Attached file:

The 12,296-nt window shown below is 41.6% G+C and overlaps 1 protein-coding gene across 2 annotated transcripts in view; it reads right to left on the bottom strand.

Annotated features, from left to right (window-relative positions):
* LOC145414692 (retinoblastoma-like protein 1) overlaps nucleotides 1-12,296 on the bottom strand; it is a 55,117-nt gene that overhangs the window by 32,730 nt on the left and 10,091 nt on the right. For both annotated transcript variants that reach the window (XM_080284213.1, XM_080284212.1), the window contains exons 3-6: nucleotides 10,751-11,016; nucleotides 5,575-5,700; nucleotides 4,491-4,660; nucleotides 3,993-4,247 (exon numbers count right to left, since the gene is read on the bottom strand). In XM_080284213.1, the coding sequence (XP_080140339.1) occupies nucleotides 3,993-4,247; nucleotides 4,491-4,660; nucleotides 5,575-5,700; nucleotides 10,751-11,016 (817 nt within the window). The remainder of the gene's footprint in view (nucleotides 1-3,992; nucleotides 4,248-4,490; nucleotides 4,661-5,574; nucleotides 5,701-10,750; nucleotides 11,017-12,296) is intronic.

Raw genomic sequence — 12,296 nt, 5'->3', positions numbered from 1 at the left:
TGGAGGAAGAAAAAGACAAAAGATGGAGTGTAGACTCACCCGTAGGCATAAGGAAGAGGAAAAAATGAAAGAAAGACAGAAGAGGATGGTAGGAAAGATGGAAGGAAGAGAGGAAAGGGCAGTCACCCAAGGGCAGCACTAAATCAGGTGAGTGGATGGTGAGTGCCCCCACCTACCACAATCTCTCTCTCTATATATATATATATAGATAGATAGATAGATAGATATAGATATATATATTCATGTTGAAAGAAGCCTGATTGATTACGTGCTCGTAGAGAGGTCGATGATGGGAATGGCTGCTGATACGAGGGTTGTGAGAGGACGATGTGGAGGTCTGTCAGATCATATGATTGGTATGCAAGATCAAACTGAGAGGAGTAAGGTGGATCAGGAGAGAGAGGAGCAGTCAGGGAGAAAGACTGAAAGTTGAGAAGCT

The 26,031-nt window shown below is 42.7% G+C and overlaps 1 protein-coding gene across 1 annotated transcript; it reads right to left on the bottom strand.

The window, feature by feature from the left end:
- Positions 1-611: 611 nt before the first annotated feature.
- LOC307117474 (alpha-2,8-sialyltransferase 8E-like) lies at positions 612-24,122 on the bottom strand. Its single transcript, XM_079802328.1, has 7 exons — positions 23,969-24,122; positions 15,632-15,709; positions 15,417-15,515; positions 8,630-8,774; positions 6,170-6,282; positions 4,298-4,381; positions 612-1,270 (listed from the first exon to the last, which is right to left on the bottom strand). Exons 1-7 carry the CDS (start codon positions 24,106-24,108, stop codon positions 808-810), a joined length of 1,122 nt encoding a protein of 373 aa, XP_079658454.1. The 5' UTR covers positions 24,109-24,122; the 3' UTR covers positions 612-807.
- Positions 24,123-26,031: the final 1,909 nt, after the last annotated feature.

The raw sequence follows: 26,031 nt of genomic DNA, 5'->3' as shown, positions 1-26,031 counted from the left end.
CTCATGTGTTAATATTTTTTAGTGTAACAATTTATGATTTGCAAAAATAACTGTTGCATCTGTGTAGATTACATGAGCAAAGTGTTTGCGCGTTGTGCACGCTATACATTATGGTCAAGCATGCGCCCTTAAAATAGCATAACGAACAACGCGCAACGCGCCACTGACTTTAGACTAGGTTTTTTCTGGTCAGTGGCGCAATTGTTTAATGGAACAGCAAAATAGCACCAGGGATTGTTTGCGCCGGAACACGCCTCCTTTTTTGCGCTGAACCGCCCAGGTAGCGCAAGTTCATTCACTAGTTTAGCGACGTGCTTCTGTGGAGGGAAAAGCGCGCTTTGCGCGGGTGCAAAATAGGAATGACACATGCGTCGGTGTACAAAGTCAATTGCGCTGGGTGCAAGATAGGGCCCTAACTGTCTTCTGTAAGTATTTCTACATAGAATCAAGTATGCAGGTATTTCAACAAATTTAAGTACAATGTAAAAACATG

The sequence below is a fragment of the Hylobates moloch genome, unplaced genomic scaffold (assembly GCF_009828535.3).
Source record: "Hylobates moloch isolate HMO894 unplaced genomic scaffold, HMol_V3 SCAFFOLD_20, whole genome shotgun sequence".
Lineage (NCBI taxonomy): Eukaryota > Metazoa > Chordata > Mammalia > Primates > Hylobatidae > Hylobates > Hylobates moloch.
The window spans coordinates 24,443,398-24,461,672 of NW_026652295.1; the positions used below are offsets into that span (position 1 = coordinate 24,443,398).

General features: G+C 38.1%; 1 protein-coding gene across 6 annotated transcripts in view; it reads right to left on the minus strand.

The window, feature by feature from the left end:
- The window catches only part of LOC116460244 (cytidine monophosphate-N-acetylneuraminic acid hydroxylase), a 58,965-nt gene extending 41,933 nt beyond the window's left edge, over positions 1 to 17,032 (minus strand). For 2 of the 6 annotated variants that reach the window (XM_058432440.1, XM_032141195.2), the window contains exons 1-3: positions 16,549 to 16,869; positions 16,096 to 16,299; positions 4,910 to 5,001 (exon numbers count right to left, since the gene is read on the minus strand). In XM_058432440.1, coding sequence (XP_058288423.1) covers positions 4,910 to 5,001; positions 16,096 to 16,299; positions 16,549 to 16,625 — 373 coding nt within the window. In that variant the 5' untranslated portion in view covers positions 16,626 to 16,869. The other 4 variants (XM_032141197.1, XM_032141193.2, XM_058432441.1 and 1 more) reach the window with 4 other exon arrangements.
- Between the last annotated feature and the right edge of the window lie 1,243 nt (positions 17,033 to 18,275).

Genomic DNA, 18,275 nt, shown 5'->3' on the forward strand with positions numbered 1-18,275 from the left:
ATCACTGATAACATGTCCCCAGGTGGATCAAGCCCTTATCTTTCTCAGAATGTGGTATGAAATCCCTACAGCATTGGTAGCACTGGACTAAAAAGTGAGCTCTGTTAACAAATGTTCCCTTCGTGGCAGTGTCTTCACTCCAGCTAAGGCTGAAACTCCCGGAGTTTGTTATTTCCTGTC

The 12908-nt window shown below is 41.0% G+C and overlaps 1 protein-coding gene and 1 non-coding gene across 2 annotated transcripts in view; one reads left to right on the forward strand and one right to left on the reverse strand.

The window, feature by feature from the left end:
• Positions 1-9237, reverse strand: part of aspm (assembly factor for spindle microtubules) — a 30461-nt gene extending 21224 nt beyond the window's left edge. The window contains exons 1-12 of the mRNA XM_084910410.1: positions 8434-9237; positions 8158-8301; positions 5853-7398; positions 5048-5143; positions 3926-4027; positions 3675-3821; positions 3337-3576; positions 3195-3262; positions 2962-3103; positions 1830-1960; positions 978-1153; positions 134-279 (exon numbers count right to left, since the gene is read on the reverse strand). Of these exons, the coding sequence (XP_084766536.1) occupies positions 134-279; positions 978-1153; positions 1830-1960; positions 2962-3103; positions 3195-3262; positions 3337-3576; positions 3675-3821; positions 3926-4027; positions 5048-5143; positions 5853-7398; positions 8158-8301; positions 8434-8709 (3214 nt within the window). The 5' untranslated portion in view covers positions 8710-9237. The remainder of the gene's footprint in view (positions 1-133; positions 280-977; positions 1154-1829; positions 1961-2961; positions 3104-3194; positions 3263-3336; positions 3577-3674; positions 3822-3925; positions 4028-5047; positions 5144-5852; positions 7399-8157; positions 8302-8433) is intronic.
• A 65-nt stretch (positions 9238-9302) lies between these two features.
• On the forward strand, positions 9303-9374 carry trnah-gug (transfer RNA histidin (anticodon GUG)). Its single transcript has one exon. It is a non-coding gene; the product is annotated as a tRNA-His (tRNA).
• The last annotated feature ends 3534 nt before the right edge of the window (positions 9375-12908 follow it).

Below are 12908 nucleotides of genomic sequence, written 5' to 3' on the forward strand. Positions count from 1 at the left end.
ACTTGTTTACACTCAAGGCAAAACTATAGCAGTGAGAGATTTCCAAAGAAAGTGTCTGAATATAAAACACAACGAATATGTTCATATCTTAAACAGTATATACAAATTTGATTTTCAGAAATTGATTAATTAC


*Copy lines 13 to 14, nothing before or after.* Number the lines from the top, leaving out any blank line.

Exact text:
The sequence below is a fragment of the Hylobates moloch genome, unplaced genomic scaffold (assembly GCF_009828535.3).
Source record: "Hylobates moloch isolate HMO894 unplaced genomic scaffold, HMol_V3 SCAFFOLD_20, whole genome shotgun sequence".